We may be living in a digital age, with ebooks on the rise and rise, but people still expect to be able to buy books in a bookshops, and won’t view you as a credible author unless your book is on the shelf.
Self published authors tend to imagine that this still-powerful selling resource is closed to them, but as writer turned blogger Lorna Sixsmith demonstrates, going independent need not end your dream of seeing your book on the shelf.
Here’s her post sharing her experiences. You can find this and other interesting posts about her self-publishing journey on Irish Farmerette.
Are you thinking of self publishing a book? Many believe that self published books are only available from the author’s website, as ebooks or on Create Space but bookshops will stock self published books providing some criteria is met. Yes, printing your books is not cheap and depends cash up front but many readers still prefer to read the physical book rather than the ebook and furthermore, they expect to see it in bookshops.
Within Ireland, the main wholesalers are Easons and Argosy Books. Argosy is the wholesaler for all the independent bookshops. Easons have a large number of their shops nationwide. In the UK, Gardners is the largest book wholesaler. Many bookshops will only accept books from the wholesalers although it is possible to see if local bookshops will stock your books.
What will the Book Wholesalers ask for?
The wholesalers will want to know your sales to date, past publicity and future publicity. I had heard that Argosy had told a self published author that they would stock her book when she had sold 25o. I received my books on 29th November but didn’t contact either wholesaler until January – this was partly because I didn’t have time, partly because I knew they would take 55% and I would then be selling my first print edition at a loss (as I included all my expenses such as website, editor, illustrator etc in the first print run) which I wasn’t prepared to do and partly because I knew I had to prove first that it would sell.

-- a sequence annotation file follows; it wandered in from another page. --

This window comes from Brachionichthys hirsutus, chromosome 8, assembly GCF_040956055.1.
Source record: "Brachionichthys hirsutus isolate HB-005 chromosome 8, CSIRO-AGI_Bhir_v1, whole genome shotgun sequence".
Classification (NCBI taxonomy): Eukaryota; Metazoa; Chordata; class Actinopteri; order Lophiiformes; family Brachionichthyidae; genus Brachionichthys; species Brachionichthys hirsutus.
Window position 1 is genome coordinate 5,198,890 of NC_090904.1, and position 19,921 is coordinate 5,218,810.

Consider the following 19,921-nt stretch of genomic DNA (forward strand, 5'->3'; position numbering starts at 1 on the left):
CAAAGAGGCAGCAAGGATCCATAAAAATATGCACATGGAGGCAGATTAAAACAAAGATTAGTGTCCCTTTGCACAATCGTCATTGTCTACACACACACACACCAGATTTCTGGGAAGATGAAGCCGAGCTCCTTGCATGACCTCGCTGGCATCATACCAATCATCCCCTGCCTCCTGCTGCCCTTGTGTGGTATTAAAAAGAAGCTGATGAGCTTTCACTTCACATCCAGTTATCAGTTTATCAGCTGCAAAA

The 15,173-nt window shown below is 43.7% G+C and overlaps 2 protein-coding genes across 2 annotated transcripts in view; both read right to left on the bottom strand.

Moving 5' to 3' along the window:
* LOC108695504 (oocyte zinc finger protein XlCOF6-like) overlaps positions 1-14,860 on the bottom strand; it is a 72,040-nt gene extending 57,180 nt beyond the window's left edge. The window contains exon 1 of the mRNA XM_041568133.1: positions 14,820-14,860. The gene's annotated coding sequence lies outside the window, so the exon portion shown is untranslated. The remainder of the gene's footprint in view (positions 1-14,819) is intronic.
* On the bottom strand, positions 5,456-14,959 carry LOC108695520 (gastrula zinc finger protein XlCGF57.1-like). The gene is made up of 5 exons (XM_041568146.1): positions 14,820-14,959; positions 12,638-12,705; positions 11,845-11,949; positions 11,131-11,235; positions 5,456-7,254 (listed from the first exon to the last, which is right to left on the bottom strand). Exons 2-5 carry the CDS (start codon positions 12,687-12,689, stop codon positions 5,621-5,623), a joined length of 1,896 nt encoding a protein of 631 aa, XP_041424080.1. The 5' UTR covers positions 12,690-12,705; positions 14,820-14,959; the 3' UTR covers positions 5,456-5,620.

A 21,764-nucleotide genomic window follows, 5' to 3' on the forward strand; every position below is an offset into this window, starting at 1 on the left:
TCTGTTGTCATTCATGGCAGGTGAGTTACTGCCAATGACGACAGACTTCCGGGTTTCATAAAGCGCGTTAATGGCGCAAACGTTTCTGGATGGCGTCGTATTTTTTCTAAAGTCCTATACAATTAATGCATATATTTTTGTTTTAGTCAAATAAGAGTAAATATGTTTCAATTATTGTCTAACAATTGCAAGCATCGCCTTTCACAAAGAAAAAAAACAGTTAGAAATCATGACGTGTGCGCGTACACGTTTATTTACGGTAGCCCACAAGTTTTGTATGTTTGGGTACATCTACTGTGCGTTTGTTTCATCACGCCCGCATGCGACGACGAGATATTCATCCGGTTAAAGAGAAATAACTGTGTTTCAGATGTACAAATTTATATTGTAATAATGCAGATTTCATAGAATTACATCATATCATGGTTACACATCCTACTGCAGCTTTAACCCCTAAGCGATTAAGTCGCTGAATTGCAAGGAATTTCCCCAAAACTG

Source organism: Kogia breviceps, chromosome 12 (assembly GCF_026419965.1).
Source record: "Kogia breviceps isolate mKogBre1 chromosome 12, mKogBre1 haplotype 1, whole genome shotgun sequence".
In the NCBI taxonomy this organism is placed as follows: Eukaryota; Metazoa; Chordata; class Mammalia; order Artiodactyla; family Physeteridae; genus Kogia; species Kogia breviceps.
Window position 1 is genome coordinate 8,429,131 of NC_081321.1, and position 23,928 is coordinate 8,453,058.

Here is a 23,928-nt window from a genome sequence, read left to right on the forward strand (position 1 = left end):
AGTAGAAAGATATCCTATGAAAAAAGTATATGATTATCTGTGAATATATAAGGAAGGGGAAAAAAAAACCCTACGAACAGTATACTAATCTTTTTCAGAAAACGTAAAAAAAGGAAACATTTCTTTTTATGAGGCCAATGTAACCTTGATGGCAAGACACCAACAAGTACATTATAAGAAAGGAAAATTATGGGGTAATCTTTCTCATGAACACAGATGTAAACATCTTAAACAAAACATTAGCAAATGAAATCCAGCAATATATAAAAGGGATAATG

As it happened, the Argosy buyer had heard my interview with Joe Duffy just before Christmas and had planned to contacting me. On hearing that I had sold 750 books and also been interviewed by Ryan Tubridy, they were happy to accept my books. By the end of February, 105 books had been sent to 32 account holders. I’ve loved received tweets by people telling me they have seen my book in bookshop windows or on shelves. Kennys Bookshop is stocking it too and as they ship worldwide for free, it really maximizes the chances of people abroad buying it.
I’ve yet to hear from Easons although they did request a copy of the paperbook and some more information last week. Not only did they want to know about past publicity but they want to know about upcoming PR too. Trying to get continual PR is like a full time job and I have to admit I’ve taken my foot off the pedal lately! I’m waiting now until there are agricultural events and I will try to get coverage around my involvement in them.
It’s ironic though, I would have sold more books following the Tubridy interview if the books had been in the bookshops but on the other hand, I needed the publicity first to be accepted by the wholesalers. I have sold just over 1000 books now. I have about 70 hardbacks left and there are a few out there with one or two stockists. There’s about 250 of my paperbacks ‘out there’ but of those, it is hard to know how many have sold. Argosy have taken 175 of which 105 went to bookshops in February (I’ll get an update on March next week) but they are still provided to the shops on a sale or return basis so I need to keep the publicity up to encourage sales.
In short, you need:
1. A well formatted book with an attractive front cover.
2. An ISBN number.
3. Existing Sales record.
4. Past and future publicity.
5. A book that the wholesaler likes and believe will sell.
If you happen to spot my book in a bookshop, I’d love to hear. Do let me know too, of your experiences with self publishing or if you are thinking of writing a book.